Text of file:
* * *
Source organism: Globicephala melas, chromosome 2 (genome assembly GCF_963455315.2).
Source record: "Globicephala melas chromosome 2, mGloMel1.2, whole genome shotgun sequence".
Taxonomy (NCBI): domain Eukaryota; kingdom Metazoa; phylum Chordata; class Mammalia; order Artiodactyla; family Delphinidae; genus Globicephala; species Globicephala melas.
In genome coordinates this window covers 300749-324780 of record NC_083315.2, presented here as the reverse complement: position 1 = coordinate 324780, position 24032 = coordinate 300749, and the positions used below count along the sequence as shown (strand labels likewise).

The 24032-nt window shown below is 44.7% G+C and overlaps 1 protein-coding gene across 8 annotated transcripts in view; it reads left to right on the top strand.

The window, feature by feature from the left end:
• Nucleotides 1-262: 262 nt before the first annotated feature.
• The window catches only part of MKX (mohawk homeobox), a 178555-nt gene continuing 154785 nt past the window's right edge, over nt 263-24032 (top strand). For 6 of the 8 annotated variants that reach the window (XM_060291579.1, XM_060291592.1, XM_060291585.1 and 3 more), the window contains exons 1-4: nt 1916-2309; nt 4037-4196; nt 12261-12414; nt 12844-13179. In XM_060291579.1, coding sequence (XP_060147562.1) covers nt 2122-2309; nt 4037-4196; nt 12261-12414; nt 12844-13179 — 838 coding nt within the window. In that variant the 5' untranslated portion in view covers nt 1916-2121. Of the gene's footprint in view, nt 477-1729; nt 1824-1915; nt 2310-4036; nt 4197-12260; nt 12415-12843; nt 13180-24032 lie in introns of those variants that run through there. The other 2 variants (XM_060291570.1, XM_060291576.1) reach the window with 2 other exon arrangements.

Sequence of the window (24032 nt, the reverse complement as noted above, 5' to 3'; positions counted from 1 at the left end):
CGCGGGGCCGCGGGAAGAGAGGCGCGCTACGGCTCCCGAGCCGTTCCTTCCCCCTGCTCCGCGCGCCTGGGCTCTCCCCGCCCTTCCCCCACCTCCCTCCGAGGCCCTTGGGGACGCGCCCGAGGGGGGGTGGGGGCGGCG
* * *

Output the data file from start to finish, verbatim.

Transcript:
Source organism: Globicephala melas, chromosome 2 (genome assembly GCF_963455315.2).
Source record: "Globicephala melas chromosome 2, mGloMel1.2, whole genome shotgun sequence".
Taxonomy (NCBI): domain Eukaryota; kingdom Metazoa; phylum Chordata; class Mammalia; order Artiodactyla; family Delphinidae; genus Globicephala; species Globicephala melas.
In genome coordinates this window covers 300749-324780 of record NC_083315.2, presented here as the reverse complement: position 1 = coordinate 324780, position 24032 = coordinate 300749, and the positions used below count along the sequence as shown (strand labels likewise).

The 24032-nt window shown below is 44.7% G+C and overlaps 1 protein-coding gene across 8 annotated transcripts in view; it reads left to right on the top strand.

The window, feature by feature from the left end:
• Nucleotides 1-262: 262 nt before the first annotated feature.
• The window catches only part of MKX (mohawk homeobox), a 178555-nt gene continuing 154785 nt past the window's right edge, over nt 263-24032 (top strand). For 6 of the 8 annotated variants that reach the window (XM_060291579.1, XM_060291592.1, XM_060291585.1 and 3 more), the window contains exons 1-4: nt 1916-2309; nt 4037-4196; nt 12261-12414; nt 12844-13179. In XM_060291579.1, coding sequence (XP_060147562.1) covers nt 2122-2309; nt 4037-4196; nt 12261-12414; nt 12844-13179 — 838 coding nt within the window. In that variant the 5' untranslated portion in view covers nt 1916-2121. Of the gene's footprint in view, nt 477-1729; nt 1824-1915; nt 2310-4036; nt 4197-12260; nt 12415-12843; nt 13180-24032 lie in introns of those variants that run through there. The other 2 variants (XM_060291570.1, XM_060291576.1) reach the window with 2 other exon arrangements.

Sequence of the window (24032 nt, the reverse complement as noted above, 5' to 3'; positions counted from 1 at the left end):
CGCGGGGCCGCGGGAAGAGAGGCGCGCTACGGCTCCCGAGCCGTTCCTTCCCCCTGCTCCGCGCGCCTGGGCTCTCCCCGCCCTTCCCCCACCTCCCTCCGAGGCCCTTGGGGACGCGCCCGAGGGGGGGTGGGGGCGGCG